How to Build a Healthy Meal

Most of us know the types of foods we are supposed to eat.

You understand the concept of eating whole foods. You know that broccoli is healthier than Butterfingers.

But when it comes to actually making a meal is gets a little hazy on what we should actually eat.

Even though I’m not a fan of meal plans – I do have a quick guideline to help you know what to put on your plate.

what to actually put on your plate

I’m breaking it down into three simple sections to ensure you eat each of the macronutrients. It’s basic AF and it isn’t easy to forget.

Carbohydrates

Let’s start with vegetables. Veggies are not meant to be a side dish. It’s time to start making vegetables the bulk of your meals.

Half of your plate should be filled with non-starchy vegetables.

Since there are a lot of foods that fall under the carbohydrates category, let’s talk about other healthy whole foods that fit into this category: whole grains and legumes. This is not a free pass to fill half your plate with pasta or rice. Make vegetables the star of the carbohydrate category. That’s pretty easy to remember.

If you find you are gaining more pregnancy weight than you thought you would – this is the place to audit. Carbohdyrates, especially refined carbs, can easily be eaten inexcess during your pregnancy. It’s essential to remember that non-starchy vegetables should be the majority of your carbohydrate intake. Crackers, cookies, and refined carbohydrates don’t have a place on your pregnancy plate.

Protein

A palm of protein. Take a look at your hand, in the beginning of your pregnancy, an adequate portion size of protein could fit in your palm. That’s less than most of us think we need.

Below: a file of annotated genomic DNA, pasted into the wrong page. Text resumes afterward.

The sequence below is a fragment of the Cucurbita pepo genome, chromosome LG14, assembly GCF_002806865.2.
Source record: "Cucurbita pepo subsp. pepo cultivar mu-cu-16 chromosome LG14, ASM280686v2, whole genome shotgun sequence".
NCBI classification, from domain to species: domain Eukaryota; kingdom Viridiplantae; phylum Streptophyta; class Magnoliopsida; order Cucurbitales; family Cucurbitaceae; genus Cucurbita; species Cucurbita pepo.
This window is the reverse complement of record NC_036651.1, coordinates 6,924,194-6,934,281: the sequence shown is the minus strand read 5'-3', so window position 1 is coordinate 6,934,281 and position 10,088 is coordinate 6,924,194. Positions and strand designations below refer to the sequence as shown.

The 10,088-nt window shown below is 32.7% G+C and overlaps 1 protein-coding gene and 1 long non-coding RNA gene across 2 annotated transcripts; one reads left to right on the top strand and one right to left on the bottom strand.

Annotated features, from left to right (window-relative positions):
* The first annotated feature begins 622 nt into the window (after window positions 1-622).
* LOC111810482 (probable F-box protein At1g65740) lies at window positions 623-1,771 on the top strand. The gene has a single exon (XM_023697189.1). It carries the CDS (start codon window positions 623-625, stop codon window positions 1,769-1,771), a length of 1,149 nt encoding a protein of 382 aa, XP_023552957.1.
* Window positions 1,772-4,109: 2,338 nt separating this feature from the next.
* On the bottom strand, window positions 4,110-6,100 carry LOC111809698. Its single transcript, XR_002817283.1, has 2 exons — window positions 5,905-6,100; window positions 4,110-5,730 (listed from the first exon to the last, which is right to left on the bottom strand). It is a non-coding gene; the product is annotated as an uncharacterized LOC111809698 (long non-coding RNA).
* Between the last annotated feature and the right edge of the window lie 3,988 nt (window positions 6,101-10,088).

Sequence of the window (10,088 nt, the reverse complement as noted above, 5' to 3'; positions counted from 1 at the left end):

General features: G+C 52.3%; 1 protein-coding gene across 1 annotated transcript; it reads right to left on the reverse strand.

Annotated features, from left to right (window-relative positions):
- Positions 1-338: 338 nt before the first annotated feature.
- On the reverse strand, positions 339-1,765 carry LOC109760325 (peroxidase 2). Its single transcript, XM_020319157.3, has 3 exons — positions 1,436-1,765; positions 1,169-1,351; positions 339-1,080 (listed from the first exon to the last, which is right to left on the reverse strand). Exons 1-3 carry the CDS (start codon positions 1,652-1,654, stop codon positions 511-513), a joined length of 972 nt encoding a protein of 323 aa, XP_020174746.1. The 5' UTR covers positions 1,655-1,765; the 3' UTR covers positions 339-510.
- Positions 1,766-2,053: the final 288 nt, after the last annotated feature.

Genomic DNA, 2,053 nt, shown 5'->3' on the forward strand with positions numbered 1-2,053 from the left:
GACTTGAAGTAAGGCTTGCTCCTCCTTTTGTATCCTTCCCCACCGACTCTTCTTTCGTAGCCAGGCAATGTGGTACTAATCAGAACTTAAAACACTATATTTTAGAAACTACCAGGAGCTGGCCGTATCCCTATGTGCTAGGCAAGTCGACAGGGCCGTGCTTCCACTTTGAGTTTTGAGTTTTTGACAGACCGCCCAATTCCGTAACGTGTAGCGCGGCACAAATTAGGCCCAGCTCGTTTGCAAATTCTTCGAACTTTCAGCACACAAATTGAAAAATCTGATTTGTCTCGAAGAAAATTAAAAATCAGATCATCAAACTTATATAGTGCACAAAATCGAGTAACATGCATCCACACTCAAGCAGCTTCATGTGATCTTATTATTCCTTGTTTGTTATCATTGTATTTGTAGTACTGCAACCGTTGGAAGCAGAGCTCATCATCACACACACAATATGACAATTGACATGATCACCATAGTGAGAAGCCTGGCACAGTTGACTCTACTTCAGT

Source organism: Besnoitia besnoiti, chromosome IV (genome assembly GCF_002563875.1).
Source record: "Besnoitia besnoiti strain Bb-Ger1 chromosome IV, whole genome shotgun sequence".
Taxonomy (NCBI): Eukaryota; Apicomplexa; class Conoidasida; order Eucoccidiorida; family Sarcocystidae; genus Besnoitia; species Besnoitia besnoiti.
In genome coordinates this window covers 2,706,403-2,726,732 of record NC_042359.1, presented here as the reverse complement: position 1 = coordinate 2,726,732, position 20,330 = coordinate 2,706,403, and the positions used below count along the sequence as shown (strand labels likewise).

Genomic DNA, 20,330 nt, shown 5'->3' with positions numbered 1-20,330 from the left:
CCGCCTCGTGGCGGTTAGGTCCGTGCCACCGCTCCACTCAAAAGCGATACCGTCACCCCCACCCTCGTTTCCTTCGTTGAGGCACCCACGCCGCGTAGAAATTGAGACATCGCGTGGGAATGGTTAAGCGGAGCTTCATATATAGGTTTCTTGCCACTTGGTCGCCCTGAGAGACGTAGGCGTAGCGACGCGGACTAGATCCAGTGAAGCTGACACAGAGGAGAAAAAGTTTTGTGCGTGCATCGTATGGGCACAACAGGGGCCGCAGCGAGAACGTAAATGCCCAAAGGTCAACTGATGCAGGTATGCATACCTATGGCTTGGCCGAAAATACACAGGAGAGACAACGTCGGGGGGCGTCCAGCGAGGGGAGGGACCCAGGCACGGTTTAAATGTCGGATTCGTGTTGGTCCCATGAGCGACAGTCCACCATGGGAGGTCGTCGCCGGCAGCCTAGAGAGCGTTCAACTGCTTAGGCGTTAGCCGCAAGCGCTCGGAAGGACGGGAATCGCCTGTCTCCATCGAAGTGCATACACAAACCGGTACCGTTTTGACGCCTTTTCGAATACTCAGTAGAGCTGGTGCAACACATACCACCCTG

In the later stages of pregnancy you will need a little more for your quickly growing baby. But for most of your pregnancy just remember that your protein portion could fit in the palm of your hand.

FAT

You need more fat than the current pregnancy nutrition guides suggest. In fact, they are still recommending you should eat fat-free yogurt, this research if frankly out of date. Remember we are always opting towards natural full-fat foods that don’t have any added sugars. Because refined sugar is where the uneccesary pregnancy weight gain comes from.

This is the ‘carbohydrate’ portion of your plate. Notice I’m not asking you to fill your plate with pasta or white rice. It’s fine to have whole grains and legumes as part of your carbohydrates but vegetables

Now you know to eat your vegetables, have a handful of protein, and healthy fats for every meal.

Morning sickness, nah.

Carb cravings – that never happens.

You’ll never eat saltines again, right?

I can feel you rolling your eyes as you read that.

how to actually start eating healthier

be prepared

There are two things you will always find in my fridge.

Cooked proteins and cut vegetables.

This ensures I can throw together a meal in ten minutes or less.

Let’s make five meals together real quick.

As a chef, I make my own bone broth and steam my own veggies.

But guess what, you don’t have to.

I understand that cooking from scratch isn’t always an option.

But you can still start and end with whole foods.

Steaming broccoli seems ridiculous? Buy it frozen and reheat it in the microwave.

You didn’t marinade a chicken breast overnight, grab one pre-cooked from Whole Foods.

Didn’t make your own salad dressing, don’t worry, olive oil will do.

Meals don’t need to be complicated. Most of time I only have a few simple ingredients on my plate. If you can remember the basic layout of vegetables, protein, and healthy fats – you are well on your way to a balanced meal.

what’s in a balanced meal?

When you are pregnant, every bite can nourish you and your growing baby. Try to stay clear from processed foods and refined carbohydrates that offer little nutrients and lots of sugar. Ever heard of eating for two? Instead think eating twice as nutrient dense. Nutrient dense vegetables, protein, healthy fats, and a few whole food carbohydrates.